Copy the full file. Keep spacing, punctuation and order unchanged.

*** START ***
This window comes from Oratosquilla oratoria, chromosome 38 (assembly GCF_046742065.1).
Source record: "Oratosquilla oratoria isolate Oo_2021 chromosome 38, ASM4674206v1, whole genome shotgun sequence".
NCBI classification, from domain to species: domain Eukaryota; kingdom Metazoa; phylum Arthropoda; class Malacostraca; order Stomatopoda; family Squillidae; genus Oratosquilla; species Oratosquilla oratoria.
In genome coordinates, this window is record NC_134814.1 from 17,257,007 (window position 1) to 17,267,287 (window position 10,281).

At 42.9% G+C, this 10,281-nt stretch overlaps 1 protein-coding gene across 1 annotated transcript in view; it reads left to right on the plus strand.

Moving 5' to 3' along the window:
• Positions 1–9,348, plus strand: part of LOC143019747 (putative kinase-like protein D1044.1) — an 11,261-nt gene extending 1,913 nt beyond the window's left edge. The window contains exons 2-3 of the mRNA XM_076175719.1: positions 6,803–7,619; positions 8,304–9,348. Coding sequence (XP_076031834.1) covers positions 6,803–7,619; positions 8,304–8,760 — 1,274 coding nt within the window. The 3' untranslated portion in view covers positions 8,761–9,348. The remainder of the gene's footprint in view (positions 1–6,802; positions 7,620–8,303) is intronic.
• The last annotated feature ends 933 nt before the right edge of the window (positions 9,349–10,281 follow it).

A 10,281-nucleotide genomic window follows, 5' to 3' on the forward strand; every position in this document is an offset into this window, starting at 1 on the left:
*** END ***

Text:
This window comes from Oratosquilla oratoria, chromosome 38 (assembly GCF_046742065.1).
Source record: "Oratosquilla oratoria isolate Oo_2021 chromosome 38, ASM4674206v1, whole genome shotgun sequence".
NCBI classification, from domain to species: domain Eukaryota; kingdom Metazoa; phylum Arthropoda; class Malacostraca; order Stomatopoda; family Squillidae; genus Oratosquilla; species Oratosquilla oratoria.
In genome coordinates, this window is record NC_134814.1 from 17,257,007 (window position 1) to 17,267,287 (window position 10,281).

At 42.9% G+C, this 10,281-nt stretch overlaps 1 protein-coding gene across 1 annotated transcript in view; it reads left to right on the plus strand.

Moving 5' to 3' along the window:
• Positions 1–9,348, plus strand: part of LOC143019747 (putative kinase-like protein D1044.1) — an 11,261-nt gene extending 1,913 nt beyond the window's left edge. The window contains exons 2-3 of the mRNA XM_076175719.1: positions 6,803–7,619; positions 8,304–9,348. Coding sequence (XP_076031834.1) covers positions 6,803–7,619; positions 8,304–8,760 — 1,274 coding nt within the window. The 3' untranslated portion in view covers positions 8,761–9,348. The remainder of the gene's footprint in view (positions 1–6,802; positions 7,620–8,303) is intronic.
• The last annotated feature ends 933 nt before the right edge of the window (positions 9,349–10,281 follow it).

A 10,281-nucleotide genomic window follows, 5' to 3' on the forward strand; every position in this document is an offset into this window, starting at 1 on the left: